On the first full day of broadcasting, Friday 1 January 1971, presenting Diana at Large is Diana Lamb. At the time she applied for a job at the station Diana was living in Saltburn and very active in what was then known as the Confederation for the Advancement of State Education. Allan Shaw had read about her campaign work and remembered her name when her letter dropped on his desk. She'd already lived a colourful life: meeting her first husband on a march against Oswald Mosley's British Union of Fascists and moving to Stockton where they were both active Labour campaigners. When the marriage broke down she eventually started farming single-handedly on a smallholding in Co. Durham. Her second marriage to Sidney Lamb, who worked at ICI at Billingham, also failed which is how she ended up on her own in Saltburn. Diana at Large ran four times a week until 1978 at which time she moved to Devon and later Cambridge where she continued her campaigning work against local authority decisions. She died in 2003.          

The breakfast show titled  On the Move continued throughout the decade but by 1981 was known as AM194. As well as Derek Hobson presenters in the 70s included Brian Smart (ex. Radio Merseyside) , Tony Baynes (also on Radio Durham now enjoying retirement in France), Keith Harrison (left in 1978 moving to Radio 2 as a producer e.g. Round Midnight, Two's Best and John Dunn then in-vision continuity announcer on Channel 4 and on  LWT) and Dave Eastwood (ex. BFN, Radio 1 Club, later Piccadilly, City, Luxy and Essex Radio).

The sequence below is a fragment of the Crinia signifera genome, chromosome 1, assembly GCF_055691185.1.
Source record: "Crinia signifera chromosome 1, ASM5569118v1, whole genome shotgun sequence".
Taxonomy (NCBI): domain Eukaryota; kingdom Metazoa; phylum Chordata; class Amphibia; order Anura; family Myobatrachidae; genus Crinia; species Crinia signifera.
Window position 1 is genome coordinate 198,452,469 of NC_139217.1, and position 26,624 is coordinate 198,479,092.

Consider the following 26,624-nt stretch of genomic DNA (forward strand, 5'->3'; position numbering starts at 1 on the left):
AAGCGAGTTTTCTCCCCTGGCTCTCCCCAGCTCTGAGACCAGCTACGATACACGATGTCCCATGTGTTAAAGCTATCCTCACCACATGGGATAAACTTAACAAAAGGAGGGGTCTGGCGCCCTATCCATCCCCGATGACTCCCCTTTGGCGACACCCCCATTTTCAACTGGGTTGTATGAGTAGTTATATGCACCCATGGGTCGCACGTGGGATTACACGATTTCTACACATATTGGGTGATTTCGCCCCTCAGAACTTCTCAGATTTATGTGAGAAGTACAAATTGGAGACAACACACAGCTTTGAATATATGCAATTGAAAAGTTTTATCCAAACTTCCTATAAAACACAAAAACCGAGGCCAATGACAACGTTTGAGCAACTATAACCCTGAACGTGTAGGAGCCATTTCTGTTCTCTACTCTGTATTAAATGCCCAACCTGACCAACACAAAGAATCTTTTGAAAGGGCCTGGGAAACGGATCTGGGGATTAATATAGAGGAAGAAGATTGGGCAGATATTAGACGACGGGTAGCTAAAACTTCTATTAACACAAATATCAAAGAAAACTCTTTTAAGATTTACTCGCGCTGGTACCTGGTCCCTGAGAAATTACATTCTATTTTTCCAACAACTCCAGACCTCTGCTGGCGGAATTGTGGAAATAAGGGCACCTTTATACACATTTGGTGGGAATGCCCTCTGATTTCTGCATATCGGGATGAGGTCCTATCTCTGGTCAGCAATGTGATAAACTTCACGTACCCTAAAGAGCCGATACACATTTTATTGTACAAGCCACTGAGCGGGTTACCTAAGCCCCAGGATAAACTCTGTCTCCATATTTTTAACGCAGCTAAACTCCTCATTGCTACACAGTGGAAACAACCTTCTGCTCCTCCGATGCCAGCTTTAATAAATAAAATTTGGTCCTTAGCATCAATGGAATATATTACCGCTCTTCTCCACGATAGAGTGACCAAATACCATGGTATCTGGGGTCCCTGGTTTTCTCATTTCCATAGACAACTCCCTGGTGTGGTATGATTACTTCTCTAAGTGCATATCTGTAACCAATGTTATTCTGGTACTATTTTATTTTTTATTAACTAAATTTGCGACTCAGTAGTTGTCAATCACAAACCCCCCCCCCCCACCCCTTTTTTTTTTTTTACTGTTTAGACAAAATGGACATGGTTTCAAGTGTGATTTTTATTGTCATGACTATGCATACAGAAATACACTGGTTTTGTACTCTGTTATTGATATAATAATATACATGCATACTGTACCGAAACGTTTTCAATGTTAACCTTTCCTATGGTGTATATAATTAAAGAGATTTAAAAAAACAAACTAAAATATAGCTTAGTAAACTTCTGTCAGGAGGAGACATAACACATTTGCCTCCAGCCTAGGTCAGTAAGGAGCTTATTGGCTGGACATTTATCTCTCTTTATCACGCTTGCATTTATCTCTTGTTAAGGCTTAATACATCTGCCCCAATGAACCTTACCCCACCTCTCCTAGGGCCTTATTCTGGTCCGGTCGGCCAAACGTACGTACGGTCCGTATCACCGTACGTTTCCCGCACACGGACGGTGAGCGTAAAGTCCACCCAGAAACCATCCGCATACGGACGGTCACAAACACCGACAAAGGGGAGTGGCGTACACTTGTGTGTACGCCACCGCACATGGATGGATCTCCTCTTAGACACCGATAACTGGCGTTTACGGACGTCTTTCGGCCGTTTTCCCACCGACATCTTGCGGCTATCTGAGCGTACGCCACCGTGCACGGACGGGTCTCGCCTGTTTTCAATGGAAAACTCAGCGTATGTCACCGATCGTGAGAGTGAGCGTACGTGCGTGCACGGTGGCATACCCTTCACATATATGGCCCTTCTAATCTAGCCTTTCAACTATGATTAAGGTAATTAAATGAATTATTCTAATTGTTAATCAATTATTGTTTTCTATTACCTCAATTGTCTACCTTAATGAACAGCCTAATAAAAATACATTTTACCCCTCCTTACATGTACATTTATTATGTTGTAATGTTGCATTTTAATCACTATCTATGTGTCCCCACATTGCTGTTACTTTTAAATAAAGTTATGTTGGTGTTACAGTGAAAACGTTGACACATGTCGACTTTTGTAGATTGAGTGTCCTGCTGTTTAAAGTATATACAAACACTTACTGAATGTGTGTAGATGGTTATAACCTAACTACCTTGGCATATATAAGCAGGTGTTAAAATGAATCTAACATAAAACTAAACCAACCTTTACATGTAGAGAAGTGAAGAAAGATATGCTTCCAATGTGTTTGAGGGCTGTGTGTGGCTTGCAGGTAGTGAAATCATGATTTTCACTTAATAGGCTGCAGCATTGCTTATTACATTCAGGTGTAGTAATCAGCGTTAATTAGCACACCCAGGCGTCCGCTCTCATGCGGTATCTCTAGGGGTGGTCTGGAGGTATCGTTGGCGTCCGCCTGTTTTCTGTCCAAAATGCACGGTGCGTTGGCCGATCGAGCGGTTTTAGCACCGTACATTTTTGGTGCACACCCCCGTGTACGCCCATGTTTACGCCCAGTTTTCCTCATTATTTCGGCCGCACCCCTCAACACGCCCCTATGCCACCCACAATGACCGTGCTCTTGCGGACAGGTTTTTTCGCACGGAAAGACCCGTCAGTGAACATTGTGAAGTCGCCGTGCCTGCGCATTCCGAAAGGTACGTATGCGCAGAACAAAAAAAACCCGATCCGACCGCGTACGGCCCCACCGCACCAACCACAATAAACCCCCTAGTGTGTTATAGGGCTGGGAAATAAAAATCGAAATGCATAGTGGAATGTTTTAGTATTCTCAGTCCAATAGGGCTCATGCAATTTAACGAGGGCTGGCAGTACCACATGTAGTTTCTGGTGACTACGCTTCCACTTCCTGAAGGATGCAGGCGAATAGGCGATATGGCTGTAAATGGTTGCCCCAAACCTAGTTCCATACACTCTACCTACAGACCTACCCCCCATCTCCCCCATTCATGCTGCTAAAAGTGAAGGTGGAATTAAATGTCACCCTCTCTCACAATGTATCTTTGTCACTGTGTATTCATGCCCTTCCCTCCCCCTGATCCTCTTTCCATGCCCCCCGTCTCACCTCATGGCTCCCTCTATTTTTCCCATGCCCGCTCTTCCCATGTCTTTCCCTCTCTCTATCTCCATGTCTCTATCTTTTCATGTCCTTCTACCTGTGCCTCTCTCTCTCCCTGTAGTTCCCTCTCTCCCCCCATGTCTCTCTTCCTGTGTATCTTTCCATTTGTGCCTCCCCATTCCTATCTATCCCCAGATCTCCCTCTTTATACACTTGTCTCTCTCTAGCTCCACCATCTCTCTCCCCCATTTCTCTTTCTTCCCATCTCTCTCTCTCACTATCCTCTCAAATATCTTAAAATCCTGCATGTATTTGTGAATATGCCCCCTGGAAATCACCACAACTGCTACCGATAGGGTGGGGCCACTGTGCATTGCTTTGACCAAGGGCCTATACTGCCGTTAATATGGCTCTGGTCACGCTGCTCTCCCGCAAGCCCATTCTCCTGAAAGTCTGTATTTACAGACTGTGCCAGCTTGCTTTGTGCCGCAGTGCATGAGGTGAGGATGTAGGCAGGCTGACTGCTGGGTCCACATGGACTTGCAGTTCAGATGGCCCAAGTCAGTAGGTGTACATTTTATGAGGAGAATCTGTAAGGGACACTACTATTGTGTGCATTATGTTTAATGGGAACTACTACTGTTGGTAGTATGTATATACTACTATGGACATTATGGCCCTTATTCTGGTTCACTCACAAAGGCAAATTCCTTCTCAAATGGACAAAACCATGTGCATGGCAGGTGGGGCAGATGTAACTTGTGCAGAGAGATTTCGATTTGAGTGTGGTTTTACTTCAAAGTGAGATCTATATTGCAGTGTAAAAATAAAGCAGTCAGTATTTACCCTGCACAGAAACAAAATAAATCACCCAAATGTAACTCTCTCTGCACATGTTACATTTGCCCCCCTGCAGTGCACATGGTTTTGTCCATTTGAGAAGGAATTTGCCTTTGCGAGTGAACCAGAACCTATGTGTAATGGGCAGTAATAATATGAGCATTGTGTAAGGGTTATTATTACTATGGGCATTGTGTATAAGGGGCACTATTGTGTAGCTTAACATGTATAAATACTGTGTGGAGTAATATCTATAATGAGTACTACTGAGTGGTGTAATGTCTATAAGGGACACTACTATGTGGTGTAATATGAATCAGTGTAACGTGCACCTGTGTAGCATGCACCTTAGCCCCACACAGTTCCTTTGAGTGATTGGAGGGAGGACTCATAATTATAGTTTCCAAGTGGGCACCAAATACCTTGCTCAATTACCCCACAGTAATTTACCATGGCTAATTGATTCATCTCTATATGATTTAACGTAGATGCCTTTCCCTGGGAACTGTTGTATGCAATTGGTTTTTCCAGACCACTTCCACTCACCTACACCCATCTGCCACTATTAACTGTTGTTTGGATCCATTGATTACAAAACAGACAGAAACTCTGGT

Other early shows on Radio Teesside included:

Country Time with Stan Laundon. A long-running country music show that ran until December 1992. Stan's history of the show is here. Stan presented and produced other shows for the station such as Time for Melody, the drivetime programme Home Time and Saturday Sport.  

Polished Brass dedicated to the music of brass bands and presented by Graeme Aldous, ex drama teacher and Technical Operator for the BBC in Belfast. Left in 1985 and ran an audio-visual production company.    

Focus on Folk was presented by musician Stewart Macfarlane, aka Big Mac, the frontman of the folk band the Teesside Fettlers. Stewart also broadcast on TFM and Century. He died last month.   

Housecall a programme of music together with listeners poems, letters and stories that ran for nearly 30 years. The regular presenter for many years was Mike Hollingworth, and then Bill Hunter until it ended in October 1999.

Page from 1977 BBC booklet Serving Neighbourhood and Nation

Some of the broadcasters on Teesside in the first decade included:

Larry Ottaway: presented some of the station's sports coverage and the contemporary music show Saturday Scene. Also founded Pipeline Records.  

Peter Hedley: initially the education producer then general production in the 70s, 80s & 90s.

Ann Davies: presenter and producer mid-70s with programmes such as Home Time and All in a Day's Work. Worked for the station in the 80s & 90s.

Paddy MacDee (pictured above): was heard across the north-east for five decades. He joined Teesside in 1973 presenting Saturday Scene. Moved up to Metro Radio in 1978 and re-joined the BBC at Radio Newcastle in the mid-80s. His Sunday Solid Gold show came to an end in March and he retired in July.

Peter Cook: sports presenter who was a former Look North reporter in the 1960s. Left in 1978 and in the 90s set up Now & Then regional magazine.